For almost two decades now, Rekha Malhotra has brought in the crowds at her monthly Basement Bhangra party — no small feat anywhere, but especially not in New York City.
Malhotra, better known as DJ Rekha, was one of the first to introduce bhangra into American clubs in the late '90s. The London-born, Brooklyn-based artist made a name for herself remixing the popular Punjabi music with electronica, hip-hop, and dancehall. She continues that work today while also running her own production company, record label, as well as other parties. She’s taught at NYU, spun for the president at the White House, and now, on July 11, she goes where few bhangra club DJs have gone before: Minnesota.
Rekha comes as a part of a dance party fundraiser for Ragamala Dance Company, which is co-presenting the show with the Cedar. In advance of the show, City Pages sat down with DJ Rekha via Skype to talk about everything from the history of bhangra to South Asian cultural production in the U.S. to appropriation and more.
City Pages: Outline for us briefly what exactly bhangra is.
Rekha Malhotra: Bhangra is a dance and a music that originally comes from Punjab, a region that’s been divided by the current nations of India and Pakistan. It’s actually technically a very specific rhythm, but it’s become ubiquitous to sort of mean Punjabi dance music.
I would say it got its rise in England. Post-World War II, there was a lot of immigration to England, and a lot of those communities, the second and third generation folks from those communities — Indian and Pakistani — that migrated there to fulfill labor shortage, they brought over their cultures and traditions. And the bhangra music I got acquainted with and a lot of what I play is produced in the U.K. It’s changing now, but that whole moment was sort of in the late '80s, where initially there were live bhangra bands that used to play at weddings and culturally specific occasions. And then within the community, you saw the rise of DJs and producers taking that sound and blending that in with other styles; namely dancehall, because a lot of that came from the Midlands in England, which also has a very significant Jamaican and Caribbean history.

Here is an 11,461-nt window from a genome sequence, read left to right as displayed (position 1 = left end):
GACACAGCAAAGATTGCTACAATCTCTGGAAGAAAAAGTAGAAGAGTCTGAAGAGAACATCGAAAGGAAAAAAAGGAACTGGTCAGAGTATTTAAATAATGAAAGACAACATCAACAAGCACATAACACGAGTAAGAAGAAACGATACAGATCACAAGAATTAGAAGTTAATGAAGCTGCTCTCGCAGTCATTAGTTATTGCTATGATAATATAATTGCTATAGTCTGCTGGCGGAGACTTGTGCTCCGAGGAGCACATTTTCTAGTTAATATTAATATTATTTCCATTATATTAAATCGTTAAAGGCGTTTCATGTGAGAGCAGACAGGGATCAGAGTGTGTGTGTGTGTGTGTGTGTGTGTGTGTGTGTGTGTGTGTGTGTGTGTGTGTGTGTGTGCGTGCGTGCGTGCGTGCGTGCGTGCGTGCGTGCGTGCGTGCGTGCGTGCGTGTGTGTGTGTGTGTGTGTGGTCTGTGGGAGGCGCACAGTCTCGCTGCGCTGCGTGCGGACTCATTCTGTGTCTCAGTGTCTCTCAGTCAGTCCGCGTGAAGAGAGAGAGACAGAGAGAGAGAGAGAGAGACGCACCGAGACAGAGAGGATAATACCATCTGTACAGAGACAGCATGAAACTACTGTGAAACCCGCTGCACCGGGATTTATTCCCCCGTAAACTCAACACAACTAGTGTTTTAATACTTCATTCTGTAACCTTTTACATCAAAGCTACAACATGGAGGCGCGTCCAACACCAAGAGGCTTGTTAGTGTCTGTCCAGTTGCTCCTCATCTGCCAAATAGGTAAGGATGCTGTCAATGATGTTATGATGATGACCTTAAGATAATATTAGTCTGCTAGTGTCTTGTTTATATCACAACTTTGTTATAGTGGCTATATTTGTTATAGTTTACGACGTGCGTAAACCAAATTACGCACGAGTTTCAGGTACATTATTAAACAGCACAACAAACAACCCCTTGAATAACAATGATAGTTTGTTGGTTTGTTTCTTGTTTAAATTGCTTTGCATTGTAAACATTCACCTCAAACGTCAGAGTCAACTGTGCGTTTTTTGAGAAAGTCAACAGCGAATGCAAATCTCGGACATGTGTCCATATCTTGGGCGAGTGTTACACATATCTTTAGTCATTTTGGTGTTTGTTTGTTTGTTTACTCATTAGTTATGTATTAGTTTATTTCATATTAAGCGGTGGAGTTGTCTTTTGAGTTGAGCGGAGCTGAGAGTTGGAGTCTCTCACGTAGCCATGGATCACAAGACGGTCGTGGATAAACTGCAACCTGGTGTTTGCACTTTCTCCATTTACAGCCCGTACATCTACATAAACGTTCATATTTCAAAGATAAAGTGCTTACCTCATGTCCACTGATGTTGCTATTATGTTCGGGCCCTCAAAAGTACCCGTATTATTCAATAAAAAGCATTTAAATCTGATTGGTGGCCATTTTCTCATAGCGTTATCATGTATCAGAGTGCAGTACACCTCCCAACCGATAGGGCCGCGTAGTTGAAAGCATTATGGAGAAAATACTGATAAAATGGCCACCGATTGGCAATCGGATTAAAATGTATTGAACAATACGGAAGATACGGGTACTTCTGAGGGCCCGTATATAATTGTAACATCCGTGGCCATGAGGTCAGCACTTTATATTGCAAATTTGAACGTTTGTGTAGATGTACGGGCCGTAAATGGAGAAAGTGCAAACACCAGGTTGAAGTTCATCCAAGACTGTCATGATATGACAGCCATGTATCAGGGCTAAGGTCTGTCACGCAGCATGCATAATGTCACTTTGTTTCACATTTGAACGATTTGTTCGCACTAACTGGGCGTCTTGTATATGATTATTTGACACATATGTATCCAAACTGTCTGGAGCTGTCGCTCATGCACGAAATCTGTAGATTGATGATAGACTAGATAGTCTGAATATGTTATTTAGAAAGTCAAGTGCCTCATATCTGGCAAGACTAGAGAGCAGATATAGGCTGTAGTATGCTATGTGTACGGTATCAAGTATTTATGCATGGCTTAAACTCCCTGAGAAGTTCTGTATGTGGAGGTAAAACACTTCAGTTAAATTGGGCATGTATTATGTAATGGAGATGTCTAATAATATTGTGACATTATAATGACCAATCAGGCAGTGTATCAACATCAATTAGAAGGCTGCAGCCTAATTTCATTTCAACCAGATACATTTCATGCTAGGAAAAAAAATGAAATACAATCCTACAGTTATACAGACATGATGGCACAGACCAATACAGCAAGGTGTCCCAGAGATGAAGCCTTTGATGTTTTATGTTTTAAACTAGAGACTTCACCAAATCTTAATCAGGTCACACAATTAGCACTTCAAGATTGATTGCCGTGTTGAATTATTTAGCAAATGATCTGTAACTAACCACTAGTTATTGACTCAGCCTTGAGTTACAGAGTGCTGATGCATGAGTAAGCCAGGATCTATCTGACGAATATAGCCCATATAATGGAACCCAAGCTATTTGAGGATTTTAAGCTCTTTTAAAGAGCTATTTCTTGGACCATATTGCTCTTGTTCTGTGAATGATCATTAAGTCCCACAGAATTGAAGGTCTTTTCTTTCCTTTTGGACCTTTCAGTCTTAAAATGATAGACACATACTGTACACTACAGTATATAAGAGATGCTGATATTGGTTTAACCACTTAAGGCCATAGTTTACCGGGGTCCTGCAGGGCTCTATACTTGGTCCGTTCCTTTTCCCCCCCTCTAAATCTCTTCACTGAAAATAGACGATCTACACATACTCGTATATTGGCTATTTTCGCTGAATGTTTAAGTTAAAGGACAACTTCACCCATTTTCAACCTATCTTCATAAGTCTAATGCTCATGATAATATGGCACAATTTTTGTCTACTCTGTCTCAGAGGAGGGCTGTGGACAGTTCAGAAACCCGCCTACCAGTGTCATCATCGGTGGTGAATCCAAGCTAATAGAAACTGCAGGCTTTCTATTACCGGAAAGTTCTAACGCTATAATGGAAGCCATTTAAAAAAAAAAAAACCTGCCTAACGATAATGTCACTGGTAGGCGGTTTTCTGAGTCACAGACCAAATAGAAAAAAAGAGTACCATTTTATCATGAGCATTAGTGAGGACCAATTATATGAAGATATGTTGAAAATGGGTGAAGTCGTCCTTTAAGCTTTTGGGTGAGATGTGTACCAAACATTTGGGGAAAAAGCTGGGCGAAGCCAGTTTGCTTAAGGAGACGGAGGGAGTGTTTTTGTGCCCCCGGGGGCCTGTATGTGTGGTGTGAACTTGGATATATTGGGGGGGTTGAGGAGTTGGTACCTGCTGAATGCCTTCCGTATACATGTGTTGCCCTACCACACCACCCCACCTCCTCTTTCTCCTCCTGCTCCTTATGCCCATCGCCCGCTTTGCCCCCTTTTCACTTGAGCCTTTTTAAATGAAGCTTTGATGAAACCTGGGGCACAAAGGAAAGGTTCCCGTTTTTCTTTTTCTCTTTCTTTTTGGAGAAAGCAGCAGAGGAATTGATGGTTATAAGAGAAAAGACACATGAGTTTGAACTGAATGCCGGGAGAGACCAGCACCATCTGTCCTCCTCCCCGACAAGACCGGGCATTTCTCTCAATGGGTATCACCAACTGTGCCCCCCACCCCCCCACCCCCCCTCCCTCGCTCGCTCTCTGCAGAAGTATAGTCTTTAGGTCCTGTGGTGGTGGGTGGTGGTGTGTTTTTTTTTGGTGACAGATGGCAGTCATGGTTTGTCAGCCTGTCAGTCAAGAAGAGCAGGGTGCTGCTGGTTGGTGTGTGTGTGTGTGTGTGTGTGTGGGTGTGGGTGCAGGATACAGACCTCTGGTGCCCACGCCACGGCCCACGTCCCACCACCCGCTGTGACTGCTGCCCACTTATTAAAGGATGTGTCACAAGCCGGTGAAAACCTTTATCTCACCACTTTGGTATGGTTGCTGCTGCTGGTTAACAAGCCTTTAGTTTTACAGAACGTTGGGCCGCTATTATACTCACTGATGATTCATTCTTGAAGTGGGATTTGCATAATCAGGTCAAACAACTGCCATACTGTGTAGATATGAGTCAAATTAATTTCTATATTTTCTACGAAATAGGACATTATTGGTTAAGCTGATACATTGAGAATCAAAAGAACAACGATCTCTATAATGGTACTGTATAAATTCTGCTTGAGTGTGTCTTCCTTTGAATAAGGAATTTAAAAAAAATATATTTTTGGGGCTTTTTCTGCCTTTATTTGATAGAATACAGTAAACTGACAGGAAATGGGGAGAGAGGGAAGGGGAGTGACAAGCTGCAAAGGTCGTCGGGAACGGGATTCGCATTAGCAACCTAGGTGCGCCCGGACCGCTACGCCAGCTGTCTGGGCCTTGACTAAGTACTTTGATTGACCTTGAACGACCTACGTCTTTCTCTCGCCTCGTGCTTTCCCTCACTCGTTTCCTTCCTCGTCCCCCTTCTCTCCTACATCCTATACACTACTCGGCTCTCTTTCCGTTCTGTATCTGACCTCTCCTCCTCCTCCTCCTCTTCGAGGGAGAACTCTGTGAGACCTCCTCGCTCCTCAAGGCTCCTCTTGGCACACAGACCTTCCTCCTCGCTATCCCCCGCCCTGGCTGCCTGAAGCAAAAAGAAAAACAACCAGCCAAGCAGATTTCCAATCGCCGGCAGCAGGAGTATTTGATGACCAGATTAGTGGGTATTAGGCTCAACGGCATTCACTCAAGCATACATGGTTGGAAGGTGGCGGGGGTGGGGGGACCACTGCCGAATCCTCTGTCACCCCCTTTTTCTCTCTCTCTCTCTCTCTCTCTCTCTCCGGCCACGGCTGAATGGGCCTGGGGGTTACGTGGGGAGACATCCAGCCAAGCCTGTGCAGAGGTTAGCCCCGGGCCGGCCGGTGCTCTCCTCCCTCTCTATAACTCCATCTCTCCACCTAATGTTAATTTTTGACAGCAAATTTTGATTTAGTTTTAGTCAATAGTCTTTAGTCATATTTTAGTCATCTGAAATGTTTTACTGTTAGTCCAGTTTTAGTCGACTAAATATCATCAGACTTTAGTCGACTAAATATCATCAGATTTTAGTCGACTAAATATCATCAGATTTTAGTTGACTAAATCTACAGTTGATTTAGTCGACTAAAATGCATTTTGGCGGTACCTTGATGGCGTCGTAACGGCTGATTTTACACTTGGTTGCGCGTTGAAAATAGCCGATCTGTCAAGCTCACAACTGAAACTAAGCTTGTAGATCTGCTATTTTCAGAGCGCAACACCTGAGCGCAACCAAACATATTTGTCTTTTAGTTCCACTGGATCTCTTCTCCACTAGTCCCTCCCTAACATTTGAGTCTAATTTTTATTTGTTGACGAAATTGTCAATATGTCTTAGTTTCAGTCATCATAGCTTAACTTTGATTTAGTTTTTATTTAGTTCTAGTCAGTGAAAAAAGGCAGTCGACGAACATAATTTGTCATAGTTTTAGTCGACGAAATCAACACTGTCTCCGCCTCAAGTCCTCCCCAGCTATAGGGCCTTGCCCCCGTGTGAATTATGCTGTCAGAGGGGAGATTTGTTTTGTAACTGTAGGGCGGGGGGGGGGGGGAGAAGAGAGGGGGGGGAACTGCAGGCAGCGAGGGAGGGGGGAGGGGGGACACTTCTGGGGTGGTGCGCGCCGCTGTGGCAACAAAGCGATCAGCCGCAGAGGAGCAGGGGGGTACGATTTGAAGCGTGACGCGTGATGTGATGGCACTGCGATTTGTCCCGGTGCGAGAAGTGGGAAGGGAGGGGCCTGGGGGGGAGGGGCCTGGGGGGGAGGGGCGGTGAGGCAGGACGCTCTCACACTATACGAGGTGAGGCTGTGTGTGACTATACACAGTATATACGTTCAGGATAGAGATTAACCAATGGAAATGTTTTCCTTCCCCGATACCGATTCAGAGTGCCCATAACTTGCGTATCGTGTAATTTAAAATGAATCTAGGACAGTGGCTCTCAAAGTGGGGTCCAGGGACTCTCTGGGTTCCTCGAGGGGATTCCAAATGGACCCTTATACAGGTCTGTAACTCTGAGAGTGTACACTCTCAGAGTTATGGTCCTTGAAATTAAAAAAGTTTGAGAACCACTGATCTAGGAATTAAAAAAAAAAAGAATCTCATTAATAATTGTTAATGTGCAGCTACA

CP: Had your parents also come in that post-WWII wave?
Malhotra: They came a little later. They moved over in 1970, lived there for six years, and then we moved here. My introduction to bhangra was basically my mom going back to England to visit a family friend and bringing back a cassette that was produced in the U.K.
CP: What cassette was it?
Malhotra: It was Malkit Singh’s Up Front.
CP: So then fast-forward to 1997 ...
Malhotra: Nineteen ninety-seven was when I started my monthly party in New York called Basement Bhangra. So I took it one step further in that I used that music produced in England and played it like a New York DJ would. I actively would do hip-hop sets, dancehall sets, bhangra sets, all seamlessly, because I find the music to be quite related to each other.
CP: Was it hard trying to put that music out during that time?
Malhotra: I didn’t actually release a record [Basement Bhangra] until ’07, so a little slow. In terms of the success of the party in New York, it did take off kind of quickly. I think there’s a hunger for a different kind of sound. And in New York City, if you can throw a good party, you’re rewarded.
CP: Do you think part of Basement Bhangra’s success was that it came out around when a lot of other “global bass” music started taking off in the mid-2000s?
Malhotra: I think part of the success of the album — I think there was a moment of global bass for sure. Like, I would credit in the larger scope of global bass, artists like MIA taking different international styles and bringing them to the fore. I also think that in New York and in general, there’s a wave once again of awareness about South Asian culture at large.